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UCAS to Scrap Personal Statements

The Universities and Colleges Admissions Service (UCAS) has announced plans to remove a central part of the application process – the personal statement – and replace it with a series of questions for prospective students. According to UCAS, this change is the start of a broader series of reforms.

The Future of Undergraduate Admissions report, released by UCAS on Thursday 12 January, has revealed changes to the application process after 83% of applicants surveyed reported that the process of writing their personal statement – a free text opportunity for students to demonstrate their skill and passion for the courses they are applying to – was stress inducing.

Furthermore, 79% of those surveyed agreed that the statement was difficult to complete without support, leading some commentators to view the process as a “mechanism to widen the gap”.

As a replacement for the personal statement, UCAS have identified six key areas that admissions departments are interested in: motivation for course, preparedness for course, preparation through other experiences, extenuating circumstances, preparedness for study, and preferred learning styles. These areas will be formulated into targeted questions for students to answer, rather than the current, more generalised approach.

UCAS have confirmed that these areas will continue to be refined with the help of both applicants and education providers.

According to UCAS, both students and providers (both universities and colleges across the UK), have “identified a preference for structured questions that bring focus and clarity for students, reducing the need for support. This approach also supports comparability for providers.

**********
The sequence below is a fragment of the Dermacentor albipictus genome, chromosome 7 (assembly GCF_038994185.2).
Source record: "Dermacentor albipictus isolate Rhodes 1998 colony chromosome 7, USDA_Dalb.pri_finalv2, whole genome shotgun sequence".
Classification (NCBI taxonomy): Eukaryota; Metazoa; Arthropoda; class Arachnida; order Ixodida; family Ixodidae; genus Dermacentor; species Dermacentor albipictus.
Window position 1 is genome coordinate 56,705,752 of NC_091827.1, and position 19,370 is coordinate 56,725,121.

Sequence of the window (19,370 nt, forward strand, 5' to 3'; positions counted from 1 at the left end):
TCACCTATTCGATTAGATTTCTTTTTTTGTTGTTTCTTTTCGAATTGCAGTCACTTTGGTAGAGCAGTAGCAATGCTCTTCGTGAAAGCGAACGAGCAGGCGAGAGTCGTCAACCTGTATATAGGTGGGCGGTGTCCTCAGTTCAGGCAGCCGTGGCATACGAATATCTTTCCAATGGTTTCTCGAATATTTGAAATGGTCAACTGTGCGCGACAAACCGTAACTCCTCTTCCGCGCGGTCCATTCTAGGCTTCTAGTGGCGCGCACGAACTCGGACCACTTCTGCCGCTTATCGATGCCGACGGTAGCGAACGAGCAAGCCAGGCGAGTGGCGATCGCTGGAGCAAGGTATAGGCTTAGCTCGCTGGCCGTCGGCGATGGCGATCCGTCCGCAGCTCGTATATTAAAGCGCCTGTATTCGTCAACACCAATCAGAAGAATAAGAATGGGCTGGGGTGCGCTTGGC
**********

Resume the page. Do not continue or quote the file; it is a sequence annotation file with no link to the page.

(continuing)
Students who have completed the UCAS process in the past have reflected on how these changes would have been beneficial to their own university application experience.

“The personal statement was definitely the most troubling part of the UCAS process,” Luke, a second-year student, told The Saint.

“If [UCAS] had made it more structured, I would have had a lot less stress during the end of schooling”.

International students here at the University of St Andrews are also welcoming the change. “I found the personal statement difficult because it was nothing like what I had to do for applications in my own country,” Emily, a first-year international student, said.

“I wouldn’t have been able to do it without the help of tutors I found who had done UCAS before. We had regular meetings just to make sure my statement would be competitive. It added a lot of stress”.

The personal statement section is only the start for changes in the UCAS process; references and grade reporting are also being altered based on feedback provided by those involved.

UCAS have announced changes to the academic referee portion of the application, similar to changes being made within the personal statement section. Instead of a free text approach where referees are given the opportunity to promote their students’ prospects, referees are given “three structured questions” to answer, so that providers are more able to find information required for selections.

The three questions relate to the school or college of the applicant, extenuating circumstances that may affect the applicant’s performance, and a final section to provide any information that the referee “thinks that universities/colleges should be made aware of”.

‘Entry Grade Reports’ are also being built into the UCAS online platform. The feature will make it easier for students to locate courses where entry would be achievable based on their secondary school grades. According to the Future of Undergraduate Admissions Report, “these reports will give visibility of the range of grade profiles that have been accepted for entry to courses over a five-year period”.

UCAS are welcoming ongoing input from both students and providers on the proposed changes. Surveys and opportunities for input are available on the UCAS website.

The University of St Andrews declined to comment on the changes to the application process.

Image: Unsplash

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